The first week of summer session has come and gone. There were many changes, which I’ll get to in a separate post, but overall they were mostly positive. To start our unit on fresh water, I began with a frozen bottle demonstration and formative probes to assess students’ prior knowledge about where water comes from.
We then moved on to a quick 8-minute direct lecture, where students used a Cornell-notes-based guide sheet for their note-taking. I was unable to play the Qwiki app for explicit vocabulary instruction on the first day because the adapter was not yet available. We used our word wall instead, and then I used Splashtop to project the Keynote. It took students only a few seconds to realize I was manipulating the Smartboard remotely, and they were surprised. The spotlight option became quickly a favorite of mine since I used it to highlight important terms, and give out not-so-subtle hints on important key points they should have in their guided notes sheet.
After 1-2 days of using Splashtop in the class, I figured out a few tricks to optimize the app and IPad use:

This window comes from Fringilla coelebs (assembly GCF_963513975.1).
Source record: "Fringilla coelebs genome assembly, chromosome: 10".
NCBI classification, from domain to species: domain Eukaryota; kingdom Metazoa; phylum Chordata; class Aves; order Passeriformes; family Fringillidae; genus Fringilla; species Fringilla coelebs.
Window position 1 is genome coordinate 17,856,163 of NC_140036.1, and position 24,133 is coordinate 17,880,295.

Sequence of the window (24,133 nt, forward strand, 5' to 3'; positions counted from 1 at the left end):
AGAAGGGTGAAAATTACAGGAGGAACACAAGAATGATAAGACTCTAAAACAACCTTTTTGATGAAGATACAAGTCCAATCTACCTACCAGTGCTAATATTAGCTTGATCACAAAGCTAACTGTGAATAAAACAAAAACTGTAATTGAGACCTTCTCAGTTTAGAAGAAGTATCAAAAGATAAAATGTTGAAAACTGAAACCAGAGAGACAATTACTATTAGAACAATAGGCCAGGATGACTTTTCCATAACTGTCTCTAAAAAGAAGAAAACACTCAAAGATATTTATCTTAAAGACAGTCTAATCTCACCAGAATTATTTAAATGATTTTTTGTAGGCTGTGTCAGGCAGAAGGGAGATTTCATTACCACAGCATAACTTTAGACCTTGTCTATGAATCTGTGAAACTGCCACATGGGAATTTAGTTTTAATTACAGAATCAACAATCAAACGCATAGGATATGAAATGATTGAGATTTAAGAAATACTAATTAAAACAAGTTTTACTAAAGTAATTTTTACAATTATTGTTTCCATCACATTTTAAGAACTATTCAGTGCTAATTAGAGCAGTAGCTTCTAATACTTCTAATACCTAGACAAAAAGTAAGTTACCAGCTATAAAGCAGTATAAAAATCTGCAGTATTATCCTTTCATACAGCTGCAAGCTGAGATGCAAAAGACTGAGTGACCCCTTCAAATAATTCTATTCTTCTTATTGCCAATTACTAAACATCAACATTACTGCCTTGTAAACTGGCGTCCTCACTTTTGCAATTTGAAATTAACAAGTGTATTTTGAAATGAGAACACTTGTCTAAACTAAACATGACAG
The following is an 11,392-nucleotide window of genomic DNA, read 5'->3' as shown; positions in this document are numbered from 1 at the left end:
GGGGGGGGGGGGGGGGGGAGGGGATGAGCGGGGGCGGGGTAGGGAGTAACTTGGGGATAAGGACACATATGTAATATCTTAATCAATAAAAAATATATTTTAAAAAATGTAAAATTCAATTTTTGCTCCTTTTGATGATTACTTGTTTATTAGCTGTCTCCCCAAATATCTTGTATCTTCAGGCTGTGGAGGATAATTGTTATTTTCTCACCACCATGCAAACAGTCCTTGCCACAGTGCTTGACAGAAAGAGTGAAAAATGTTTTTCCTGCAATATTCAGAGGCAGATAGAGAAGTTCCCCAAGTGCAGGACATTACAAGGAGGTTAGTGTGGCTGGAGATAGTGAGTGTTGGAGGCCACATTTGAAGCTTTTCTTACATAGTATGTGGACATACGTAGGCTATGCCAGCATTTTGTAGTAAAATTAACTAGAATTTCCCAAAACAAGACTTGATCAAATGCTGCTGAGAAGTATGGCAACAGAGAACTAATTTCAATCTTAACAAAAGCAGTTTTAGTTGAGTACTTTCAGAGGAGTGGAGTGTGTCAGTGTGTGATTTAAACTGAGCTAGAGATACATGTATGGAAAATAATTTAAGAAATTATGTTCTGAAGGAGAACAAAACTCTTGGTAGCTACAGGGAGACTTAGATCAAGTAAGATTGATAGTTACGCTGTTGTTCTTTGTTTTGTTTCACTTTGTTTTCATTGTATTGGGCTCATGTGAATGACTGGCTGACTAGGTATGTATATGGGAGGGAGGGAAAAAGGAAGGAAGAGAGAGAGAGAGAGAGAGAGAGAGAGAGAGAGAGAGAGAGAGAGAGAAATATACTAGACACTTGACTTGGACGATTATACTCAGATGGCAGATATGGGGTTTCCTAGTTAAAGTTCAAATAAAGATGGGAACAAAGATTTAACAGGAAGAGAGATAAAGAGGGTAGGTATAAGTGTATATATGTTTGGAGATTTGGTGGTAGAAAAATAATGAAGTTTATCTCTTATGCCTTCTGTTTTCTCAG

1) Autolock the screen rotation.
2) Get a stylus!
3) Auto-save the encrypted security code.
There were also a few problems I came across using the iPad in class. When I finally received the adapter to project the iPad screen onto the Smartboard, audio was not projected through the Smartboard. I had to hook it up to a separate set of speakers. I also teach classes back to back, so most of my materials and instruction are set up to be as streamlined as they can be. However, it takes away time when I have to switch from iPad to laptop and then set up iPad to configure to my laptop. I’ll have to rethink my flow and make sure I don’t use both at the same time during my direct instruction.
One of my colleagues heard about my use of the iPad in the classroom through one of my students. She has her personal iPad and expressed interest in using it in her class too. I offered to help her set up during prep. The technology director was also able to fix 3 more iPads, which he gave over to me. I am waiting for at least 3 more so I can evenly distribute to smaller groups. My first week has been about experimenting with my use, and I want to move to getting the iPads to my students next and using them in labs and for creating products.
An immediate problem I saw was that there was no way to sync multiple iPads at once. I am collecting a few apps I want to use consistently, but I will have to download them 1 iPad at a time. I also will need to figure out a management system when we have more iPads.
Overall though it has been a good start, and I hope to continue learning more about this experience!